, , , & A reduced orbital period for the supermassive black hole binary candidate in the quasar PG 1302–102? Mon. Not. R. Astron. Soc. 452, 2540–2545 (2015)

  23. 23.

    & in Planets, Stars and Stellar Systems Vol. 3 (eds et al.) 489–540 (Springer, 2013)

  24. 24.

    , & Are the variations in quasar optical flux driven by thermal fluctuations? Astrophys. J. 698, 895–910 (2009)

  25. 25.

    & An eccentric circumbinary accretion disk and the detection of binary massive black holes. Astrophys. J. 672, 83–93 (2008)

  26. 26.

    , , , & Multiple periods in the variability of the supermassive black hole binary candidate quasar PG1302-102? Mon. Not. R. Astron. Soc. Lett. (in the press)

  27. 27.

    et al. Spectral energy distributions and multiwavelength selection of type 1 quasars. Astrophys. J. 166 (Suppl.), 470–497 (2006)

  28. 28.

    & Observational constraints on growth of massive black holes. Mon. Not. Astron. R. Soc. 335, 965–976 (2002)

  29. 29.

    & Black holes in binary systems. Observational appearance. Astron. Astrophys. 24, 337–355 (1973)

  30. 30.

    , & A global three-dimensional radiation magneto-hydrodynamic simulation of super-Eddington accretion disks. Astrophys. J. 796, 106 (2014)

  31. 31.

    & Advection-dominated accretion and the black hole event horizon. New Astron. Rev. 51, 733–751 (2008)

  32. 32.

    Scaling laws for advection-dominated flows: applications to low-luminosity galactic nuclei. Astrophys. J. 477, 585–601 (1997)

  33. 33.

    , & in Theory of Black Hole Accretion Disks (eds et al.) 148–182 (Cambridge Univ. Press, 1998)

  34. 34.

    , , & Correlated optical and radio structure in the QSO 1302-102. Publ. Astron. Soc. Pac. 106, 642–645 (1994)

  35. 35.

    , & The central engines of radio-loud quasars. Astron. Astrophys. 409, 887–898 (2003)

  36. 36.

    & Time-dependent models for the afterglows of massive black hole mergers. Astrophys. J. 714, 404–422 (2010)

  37. 37.

    & Dynamics of binary-disk interaction. 1. Resonances and disk gap sizes. Astrophys. J. 421, 651–667 (1994)

  38. 38.

    et al. Quantifying quasar variability as part of a general approach to classifying continuously varying sources. Astrophys. J. 708, 927–945 (2010)

  39. 39.

    , & Assessment of stochastic and deterministic models of 6304 quasar lightcurves from SDSS Stripe 82. Astron. Astrophys. 554, A137 (2013)

  40. 40.

    , , & emcee: the MCMC hammer. Publ. Astron. Soc. Pac. 125, 306–312 (2013)

  41. 41.

    & Bayes factors. J. Am. Stat. Assoc. 90, 773–795 (1995)

  42. 42.

    Star-disc-binary interactions in protoplanetary disc systems and primordial spin-orbit misalignments. Mon. Not. R. Astron. Soc. 440, 3532–3544 (2014)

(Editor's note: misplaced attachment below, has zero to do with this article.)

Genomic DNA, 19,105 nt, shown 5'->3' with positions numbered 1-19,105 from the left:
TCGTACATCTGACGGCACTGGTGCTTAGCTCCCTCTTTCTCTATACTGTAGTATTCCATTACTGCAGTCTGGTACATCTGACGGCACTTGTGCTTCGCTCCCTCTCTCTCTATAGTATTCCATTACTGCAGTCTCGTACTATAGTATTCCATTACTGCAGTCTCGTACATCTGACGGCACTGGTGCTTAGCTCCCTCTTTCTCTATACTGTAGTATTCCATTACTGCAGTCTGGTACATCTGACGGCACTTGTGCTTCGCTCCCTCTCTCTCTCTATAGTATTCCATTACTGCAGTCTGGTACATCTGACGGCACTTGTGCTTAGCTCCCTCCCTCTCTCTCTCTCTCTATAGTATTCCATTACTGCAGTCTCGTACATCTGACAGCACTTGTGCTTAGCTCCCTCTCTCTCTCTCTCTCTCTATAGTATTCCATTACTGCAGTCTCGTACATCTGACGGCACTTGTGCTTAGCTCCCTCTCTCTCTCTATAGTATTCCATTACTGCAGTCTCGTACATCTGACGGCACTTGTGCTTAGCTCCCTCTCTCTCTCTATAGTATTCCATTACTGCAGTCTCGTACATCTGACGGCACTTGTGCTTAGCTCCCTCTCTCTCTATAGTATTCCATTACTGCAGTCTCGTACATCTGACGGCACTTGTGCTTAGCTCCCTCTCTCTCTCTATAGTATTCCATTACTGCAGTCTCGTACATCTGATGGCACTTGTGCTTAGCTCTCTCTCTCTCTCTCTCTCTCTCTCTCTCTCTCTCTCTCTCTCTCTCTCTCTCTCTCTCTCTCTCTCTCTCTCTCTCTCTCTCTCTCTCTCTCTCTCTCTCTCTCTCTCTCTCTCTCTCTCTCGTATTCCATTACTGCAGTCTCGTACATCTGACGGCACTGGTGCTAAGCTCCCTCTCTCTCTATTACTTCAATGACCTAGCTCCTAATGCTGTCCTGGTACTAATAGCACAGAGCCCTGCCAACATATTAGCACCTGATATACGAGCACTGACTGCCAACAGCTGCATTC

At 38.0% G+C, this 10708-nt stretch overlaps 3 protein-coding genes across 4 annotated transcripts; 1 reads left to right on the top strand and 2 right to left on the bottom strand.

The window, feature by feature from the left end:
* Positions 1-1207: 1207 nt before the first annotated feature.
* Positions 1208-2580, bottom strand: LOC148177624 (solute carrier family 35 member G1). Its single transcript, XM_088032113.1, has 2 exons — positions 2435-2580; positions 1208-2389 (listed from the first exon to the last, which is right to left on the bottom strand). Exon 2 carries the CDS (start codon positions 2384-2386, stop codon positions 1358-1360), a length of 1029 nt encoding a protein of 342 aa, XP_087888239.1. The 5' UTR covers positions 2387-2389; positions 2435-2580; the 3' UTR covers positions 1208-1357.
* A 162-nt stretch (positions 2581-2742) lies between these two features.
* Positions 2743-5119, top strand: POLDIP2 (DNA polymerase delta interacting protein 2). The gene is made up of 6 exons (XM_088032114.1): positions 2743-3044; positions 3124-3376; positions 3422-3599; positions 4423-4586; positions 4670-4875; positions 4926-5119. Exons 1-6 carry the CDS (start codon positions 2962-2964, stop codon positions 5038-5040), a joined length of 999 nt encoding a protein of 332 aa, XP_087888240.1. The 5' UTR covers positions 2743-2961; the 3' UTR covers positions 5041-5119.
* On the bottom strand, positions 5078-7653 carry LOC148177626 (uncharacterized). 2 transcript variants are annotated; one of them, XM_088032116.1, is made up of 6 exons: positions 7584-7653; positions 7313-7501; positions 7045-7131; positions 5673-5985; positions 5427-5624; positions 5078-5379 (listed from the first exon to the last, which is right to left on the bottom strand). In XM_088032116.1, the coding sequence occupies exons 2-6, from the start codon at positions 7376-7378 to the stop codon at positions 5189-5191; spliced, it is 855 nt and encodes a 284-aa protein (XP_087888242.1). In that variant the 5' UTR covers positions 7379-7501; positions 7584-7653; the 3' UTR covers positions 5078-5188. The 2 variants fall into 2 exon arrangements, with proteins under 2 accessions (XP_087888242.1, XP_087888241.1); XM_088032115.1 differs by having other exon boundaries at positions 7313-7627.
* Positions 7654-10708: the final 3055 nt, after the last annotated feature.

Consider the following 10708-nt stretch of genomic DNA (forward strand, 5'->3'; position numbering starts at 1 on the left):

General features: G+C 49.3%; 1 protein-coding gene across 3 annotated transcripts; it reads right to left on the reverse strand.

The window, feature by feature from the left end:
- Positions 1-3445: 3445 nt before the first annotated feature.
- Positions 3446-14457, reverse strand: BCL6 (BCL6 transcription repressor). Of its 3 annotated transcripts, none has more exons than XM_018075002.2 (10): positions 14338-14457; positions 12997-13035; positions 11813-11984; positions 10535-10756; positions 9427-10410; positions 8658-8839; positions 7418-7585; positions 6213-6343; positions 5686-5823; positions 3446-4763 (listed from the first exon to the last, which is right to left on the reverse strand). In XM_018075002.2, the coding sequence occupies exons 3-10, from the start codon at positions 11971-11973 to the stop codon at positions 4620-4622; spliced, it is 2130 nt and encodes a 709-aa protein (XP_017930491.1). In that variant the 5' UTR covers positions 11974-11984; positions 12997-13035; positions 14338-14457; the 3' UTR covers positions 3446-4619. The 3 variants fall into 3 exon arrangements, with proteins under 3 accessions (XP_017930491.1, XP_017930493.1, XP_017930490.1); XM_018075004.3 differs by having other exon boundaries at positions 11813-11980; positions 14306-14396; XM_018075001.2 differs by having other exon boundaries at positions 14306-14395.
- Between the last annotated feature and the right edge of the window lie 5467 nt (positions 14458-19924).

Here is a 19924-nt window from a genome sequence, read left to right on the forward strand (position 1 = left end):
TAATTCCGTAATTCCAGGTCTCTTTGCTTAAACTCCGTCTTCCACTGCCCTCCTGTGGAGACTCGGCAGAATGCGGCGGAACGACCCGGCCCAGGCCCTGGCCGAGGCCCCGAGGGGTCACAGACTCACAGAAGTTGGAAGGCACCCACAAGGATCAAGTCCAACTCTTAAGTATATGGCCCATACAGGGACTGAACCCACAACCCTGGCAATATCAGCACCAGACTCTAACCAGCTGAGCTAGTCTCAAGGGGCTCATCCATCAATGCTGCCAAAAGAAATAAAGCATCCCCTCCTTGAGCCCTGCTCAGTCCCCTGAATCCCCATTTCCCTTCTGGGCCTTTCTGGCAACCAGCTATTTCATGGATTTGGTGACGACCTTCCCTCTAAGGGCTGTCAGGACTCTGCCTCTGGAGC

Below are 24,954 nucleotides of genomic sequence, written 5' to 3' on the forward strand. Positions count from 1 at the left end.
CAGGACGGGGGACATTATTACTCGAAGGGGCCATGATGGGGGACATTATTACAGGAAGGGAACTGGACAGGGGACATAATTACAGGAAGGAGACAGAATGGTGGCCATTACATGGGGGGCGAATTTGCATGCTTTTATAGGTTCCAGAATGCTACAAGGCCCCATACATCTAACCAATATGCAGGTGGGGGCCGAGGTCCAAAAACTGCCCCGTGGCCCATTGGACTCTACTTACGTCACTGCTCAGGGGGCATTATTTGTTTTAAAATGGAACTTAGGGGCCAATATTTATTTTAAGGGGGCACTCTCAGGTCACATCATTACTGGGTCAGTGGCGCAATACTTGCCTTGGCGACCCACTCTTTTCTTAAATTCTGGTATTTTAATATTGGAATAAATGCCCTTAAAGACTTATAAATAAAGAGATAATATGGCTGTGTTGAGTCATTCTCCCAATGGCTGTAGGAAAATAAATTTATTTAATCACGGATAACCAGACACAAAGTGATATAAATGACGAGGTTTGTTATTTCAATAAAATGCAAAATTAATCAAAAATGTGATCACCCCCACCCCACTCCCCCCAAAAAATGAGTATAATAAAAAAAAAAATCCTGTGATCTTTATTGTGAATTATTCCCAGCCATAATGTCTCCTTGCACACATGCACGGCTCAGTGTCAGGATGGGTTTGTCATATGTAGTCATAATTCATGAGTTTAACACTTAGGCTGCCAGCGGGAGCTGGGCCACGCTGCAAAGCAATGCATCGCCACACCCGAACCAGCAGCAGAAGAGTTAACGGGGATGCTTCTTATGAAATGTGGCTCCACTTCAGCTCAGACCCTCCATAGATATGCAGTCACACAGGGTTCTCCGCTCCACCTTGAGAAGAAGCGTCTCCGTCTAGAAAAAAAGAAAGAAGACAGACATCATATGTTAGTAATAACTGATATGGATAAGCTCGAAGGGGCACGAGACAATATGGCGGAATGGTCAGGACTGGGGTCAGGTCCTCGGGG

43. 43.

    , & Observational signatures of binary supermassive black holes. Astrophys. J. 785, 115 (2014)

  44. 44.

    & A complete atlas of recalibrated Hubble Space Telescope Faint Object Spectrograph spectra of active galactic nuclei and auasars. I. Pre-COSTAR spectra. Astrophys. J. 150 (Suppl.), 73–164 (2004)

  45. 45.

    , , , & Characterizing the low-redshift intergalactic medium toward PKS 1302–102. Astrophys. J. 676, 262–285 (2008)

Download references

Acknowledgements

The authors thank M. Graham, J. Halpern, A. Price-Whelan, J. Andrews, M. Charisi, E. Quataert, and B. Kocsis for discussions. We also thank M. Graham for providing the optical data in electronic form. This work was supported by the National Science Foundation Graduate Research Fellowship under grant no. DGE1144155 (D.J.D.) and by the NASA grant NNX11AE05G (Z.H.).

Author information

Affiliations

  1. Department of Astronomy, Columbia University, 550 West 120th Street, New York, New York 10027, USA

    • Daniel J. D'Orazio
    • , Zoltán Haiman
    •  & David Schiminovich

Authors

  1. Search for Daniel J. D'Orazio in:

  2. Search for Zoltán Haiman in:

  3. Search for David Schiminovich in:

Contributions

Z.H. conceived and supervised the project, performed the orbital velocity calculations, and wrote the first draft of the paper. D.J.D. computed the emission models and performed the fits to the observed light curve. D.S. analysed the archival UV data. All authors contributed to the text.

Competing interests

The authors declare no competing financial interests.

Corresponding author

Correspondence to Zoltán Haiman.

Extended data

About this article

Publication history

Received

Accepted

Published

DOI

https://doi.org/10.1038/nature15262

Further reading

Comments

By submitting a comment you agree to abide by our Terms and Community Guidelines. If you find something abusive or that does not comply with our terms or guidelines please flag it as inappropriate.